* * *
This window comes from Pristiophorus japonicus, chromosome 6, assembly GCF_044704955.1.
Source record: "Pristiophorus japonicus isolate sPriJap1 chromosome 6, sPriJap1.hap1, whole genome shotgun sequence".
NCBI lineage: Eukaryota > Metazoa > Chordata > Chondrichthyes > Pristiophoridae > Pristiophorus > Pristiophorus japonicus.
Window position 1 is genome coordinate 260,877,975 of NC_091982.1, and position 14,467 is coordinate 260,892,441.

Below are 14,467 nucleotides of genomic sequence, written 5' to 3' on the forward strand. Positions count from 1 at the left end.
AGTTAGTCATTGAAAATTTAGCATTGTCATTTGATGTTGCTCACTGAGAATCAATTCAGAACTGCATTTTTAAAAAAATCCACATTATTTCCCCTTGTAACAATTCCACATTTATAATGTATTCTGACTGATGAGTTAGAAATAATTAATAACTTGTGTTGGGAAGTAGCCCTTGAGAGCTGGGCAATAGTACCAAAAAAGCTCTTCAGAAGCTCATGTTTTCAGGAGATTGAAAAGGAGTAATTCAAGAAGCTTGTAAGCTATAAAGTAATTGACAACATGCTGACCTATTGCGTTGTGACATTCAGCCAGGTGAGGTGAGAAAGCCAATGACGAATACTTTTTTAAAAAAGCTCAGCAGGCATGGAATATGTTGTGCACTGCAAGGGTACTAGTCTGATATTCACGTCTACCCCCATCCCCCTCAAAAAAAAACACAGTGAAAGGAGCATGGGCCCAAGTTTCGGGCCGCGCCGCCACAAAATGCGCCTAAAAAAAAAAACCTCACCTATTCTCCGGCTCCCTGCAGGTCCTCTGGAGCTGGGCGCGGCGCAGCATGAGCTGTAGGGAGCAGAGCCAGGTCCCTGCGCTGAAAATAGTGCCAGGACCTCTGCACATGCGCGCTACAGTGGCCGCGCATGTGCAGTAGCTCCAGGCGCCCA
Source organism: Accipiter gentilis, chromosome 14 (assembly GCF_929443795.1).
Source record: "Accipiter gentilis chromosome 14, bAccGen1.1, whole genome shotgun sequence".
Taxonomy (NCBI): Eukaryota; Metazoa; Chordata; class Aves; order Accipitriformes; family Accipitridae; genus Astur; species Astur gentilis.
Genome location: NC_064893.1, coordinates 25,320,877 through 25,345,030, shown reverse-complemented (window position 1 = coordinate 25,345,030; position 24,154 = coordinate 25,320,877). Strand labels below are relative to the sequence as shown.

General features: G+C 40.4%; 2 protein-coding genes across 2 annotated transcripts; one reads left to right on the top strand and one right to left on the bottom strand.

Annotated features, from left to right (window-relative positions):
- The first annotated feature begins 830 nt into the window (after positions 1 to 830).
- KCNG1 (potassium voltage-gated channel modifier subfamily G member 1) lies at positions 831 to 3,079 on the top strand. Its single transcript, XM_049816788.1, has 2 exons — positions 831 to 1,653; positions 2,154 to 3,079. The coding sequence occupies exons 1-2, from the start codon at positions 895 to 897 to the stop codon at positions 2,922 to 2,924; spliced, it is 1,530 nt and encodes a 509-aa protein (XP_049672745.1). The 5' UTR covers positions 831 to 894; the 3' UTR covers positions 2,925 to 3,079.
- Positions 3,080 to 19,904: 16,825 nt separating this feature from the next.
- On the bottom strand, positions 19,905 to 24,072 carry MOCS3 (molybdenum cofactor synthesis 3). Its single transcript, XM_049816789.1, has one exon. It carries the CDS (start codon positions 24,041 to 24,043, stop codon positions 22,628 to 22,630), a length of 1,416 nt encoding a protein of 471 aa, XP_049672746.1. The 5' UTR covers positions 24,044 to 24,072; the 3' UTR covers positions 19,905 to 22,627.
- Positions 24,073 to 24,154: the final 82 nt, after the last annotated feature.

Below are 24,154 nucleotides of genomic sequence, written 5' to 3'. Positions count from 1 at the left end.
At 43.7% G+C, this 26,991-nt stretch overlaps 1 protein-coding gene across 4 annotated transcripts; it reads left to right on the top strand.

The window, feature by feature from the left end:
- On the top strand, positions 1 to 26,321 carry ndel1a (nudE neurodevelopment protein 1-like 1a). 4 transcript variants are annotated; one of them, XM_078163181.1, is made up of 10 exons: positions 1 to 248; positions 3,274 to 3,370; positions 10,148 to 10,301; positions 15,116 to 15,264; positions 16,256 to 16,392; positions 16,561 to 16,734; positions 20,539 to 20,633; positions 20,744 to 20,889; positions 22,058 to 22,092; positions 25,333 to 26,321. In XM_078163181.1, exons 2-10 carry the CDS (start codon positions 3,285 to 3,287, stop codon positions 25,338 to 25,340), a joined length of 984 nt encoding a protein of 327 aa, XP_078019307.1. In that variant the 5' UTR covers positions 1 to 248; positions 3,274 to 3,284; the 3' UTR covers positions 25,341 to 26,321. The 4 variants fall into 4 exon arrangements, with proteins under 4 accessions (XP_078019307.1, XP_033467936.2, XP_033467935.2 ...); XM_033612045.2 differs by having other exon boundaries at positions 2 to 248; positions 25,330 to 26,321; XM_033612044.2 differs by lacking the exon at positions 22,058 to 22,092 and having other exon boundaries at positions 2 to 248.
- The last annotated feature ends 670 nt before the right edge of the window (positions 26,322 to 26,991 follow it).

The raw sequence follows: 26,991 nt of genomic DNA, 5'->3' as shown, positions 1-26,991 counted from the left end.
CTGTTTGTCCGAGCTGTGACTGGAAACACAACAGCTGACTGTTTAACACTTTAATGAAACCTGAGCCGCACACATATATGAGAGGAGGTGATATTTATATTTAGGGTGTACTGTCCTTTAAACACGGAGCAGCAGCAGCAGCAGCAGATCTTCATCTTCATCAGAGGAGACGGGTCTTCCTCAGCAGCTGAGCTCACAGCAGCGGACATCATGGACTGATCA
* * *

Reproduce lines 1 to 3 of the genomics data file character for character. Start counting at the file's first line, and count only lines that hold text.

This window comes from Pristiophorus japonicus, chromosome 6, assembly GCF_044704955.1.
Source record: "Pristiophorus japonicus isolate sPriJap1 chromosome 6, sPriJap1.hap1, whole genome shotgun sequence".
NCBI lineage: Eukaryota > Metazoa > Chordata > Chondrichthyes > Pristiophoridae > Pristiophorus > Pristiophorus japonicus.